Travis County Sheriff Sally Hernandez vowed Wednesday that she will more tightly review cases to determine whether she will honor requests to hold inmates on behalf of federal immigration officials, likely resulting in her department granting more detention requests by the U.S. Immigration and Customs Enforcement agency.
She said jail staff will look beyond four offenses — capital murder, murder, aggravated sexual assault and continuous human smuggling — for which she has previously said such ICE requests, known as “detainers,” would be automatically granted. Now her staff will also review the cases of immigrants charged with other violent crimes, including kidnapping and child abuse, to determine whether they, too, should be held for federal agents.
The decision was propelled by the revelation of a case in which Hernandez’s staff didn’t initially grant a detainer sought by ICE against a man accused of sexually assaulting a 9-year-old girl. Hugo Gallardo-Gonzalez is charged with continuous sexual abuse of a child, not one of the charges on the original list. But after he posted bail and was being processed for release late Monday, staffers reviewed court records and honored the detainer request after all. The case fueled continued controversy about her policy.
The additional review also followed meetings Wednesday morning between District Attorney Margaret Moore and Hernandez in which they discussed how to handle inmates accused of serious crimes who haven’t yet gone to trial and for whom ICE detainer requests have been made.
Hernandez pointed out that the policy she enacted Feb. 1, which named the four charges, also said that “TCSO reserves the right to exercise discretion in any individual case to ensure justice is served.”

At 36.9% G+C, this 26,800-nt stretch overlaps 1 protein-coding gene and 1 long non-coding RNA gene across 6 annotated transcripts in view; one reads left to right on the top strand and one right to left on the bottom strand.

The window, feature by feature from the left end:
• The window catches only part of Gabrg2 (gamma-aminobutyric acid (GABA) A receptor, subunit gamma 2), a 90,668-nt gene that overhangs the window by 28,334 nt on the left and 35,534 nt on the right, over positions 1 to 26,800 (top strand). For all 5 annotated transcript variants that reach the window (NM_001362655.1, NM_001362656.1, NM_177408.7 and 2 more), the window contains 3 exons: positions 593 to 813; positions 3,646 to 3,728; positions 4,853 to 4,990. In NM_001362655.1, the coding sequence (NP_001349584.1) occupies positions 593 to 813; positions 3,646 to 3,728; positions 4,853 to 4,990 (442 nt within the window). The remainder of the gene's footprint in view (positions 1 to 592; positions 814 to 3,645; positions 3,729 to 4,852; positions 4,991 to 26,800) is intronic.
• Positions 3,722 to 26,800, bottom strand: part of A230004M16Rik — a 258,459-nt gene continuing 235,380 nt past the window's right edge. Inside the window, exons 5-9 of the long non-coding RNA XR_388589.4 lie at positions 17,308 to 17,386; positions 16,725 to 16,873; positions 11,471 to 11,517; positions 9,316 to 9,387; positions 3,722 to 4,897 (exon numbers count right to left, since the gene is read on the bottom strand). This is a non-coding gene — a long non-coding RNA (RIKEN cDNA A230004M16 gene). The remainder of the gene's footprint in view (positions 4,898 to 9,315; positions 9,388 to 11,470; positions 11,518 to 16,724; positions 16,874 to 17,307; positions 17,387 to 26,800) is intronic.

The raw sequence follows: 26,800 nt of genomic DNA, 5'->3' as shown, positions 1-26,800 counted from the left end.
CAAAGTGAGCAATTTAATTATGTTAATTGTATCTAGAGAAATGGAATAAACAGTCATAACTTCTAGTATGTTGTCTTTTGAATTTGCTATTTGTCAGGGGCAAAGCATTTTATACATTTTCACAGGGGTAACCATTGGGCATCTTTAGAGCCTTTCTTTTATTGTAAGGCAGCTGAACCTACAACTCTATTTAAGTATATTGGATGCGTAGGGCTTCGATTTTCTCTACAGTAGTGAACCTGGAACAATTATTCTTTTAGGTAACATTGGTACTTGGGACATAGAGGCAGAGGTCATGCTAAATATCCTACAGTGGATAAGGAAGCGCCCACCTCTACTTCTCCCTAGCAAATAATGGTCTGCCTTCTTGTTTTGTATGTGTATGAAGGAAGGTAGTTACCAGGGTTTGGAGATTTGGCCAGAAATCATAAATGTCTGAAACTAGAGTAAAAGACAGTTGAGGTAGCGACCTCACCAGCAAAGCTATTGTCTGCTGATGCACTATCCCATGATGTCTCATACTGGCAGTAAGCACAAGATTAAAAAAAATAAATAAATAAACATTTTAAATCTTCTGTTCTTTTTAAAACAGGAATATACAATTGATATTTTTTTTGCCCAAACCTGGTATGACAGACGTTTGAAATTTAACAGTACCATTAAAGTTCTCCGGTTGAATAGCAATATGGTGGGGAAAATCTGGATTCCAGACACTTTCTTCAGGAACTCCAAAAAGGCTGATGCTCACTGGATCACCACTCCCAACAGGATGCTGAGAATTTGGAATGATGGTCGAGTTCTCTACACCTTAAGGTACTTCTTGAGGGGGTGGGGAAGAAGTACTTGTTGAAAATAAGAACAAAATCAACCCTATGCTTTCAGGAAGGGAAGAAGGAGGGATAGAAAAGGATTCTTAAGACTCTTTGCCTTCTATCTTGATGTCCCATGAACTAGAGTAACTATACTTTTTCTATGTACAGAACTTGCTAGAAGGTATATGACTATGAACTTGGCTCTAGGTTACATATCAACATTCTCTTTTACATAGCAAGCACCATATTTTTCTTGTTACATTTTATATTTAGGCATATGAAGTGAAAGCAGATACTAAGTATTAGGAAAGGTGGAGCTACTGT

Hernandez told the American-Statesman and KVUE-TV, “We are going to be working with the DA’s office to make sure we are closing the gaps and collaborating well in the interest of justice. The policy is not changing. We are working better within it.”
DA wants time to prosecute
Hernandez’s policy has drawn a stream of criticism since she unveiled it in January, and her opponents, including Gov. Greg Abbott and state Sen. Dawn Buckingham, R-Lakeway, this week cited the Gallardo-Gonzalez case as an example of its flaws.
Jail staffers didn’t initially honor immigration agents’ request to hold Gallardo-Gonzalez after he posted bail because they didn’t think his charge was one of those that necessitated cooperation with a request to hold him for federal immigration checks.
However, after employees received court documents in the case, they realized his charge constituted an aggravated sexual assault and placed an ICE detainer on him. He wasn’t released.
In a separate action Wednesday, Moore’s request to increase Gallardo-Gonzalez’s bail from $50,000 to $250,000 was granted by state District Judge Clifford Brown.
Moore said she was concerned that, because he had already posted bail and was eligible for release, Gallardo-Gonzalez could have been picked up from the jail by immigration officials and possibly deported before prosecutors had an opportunity to take his case to court.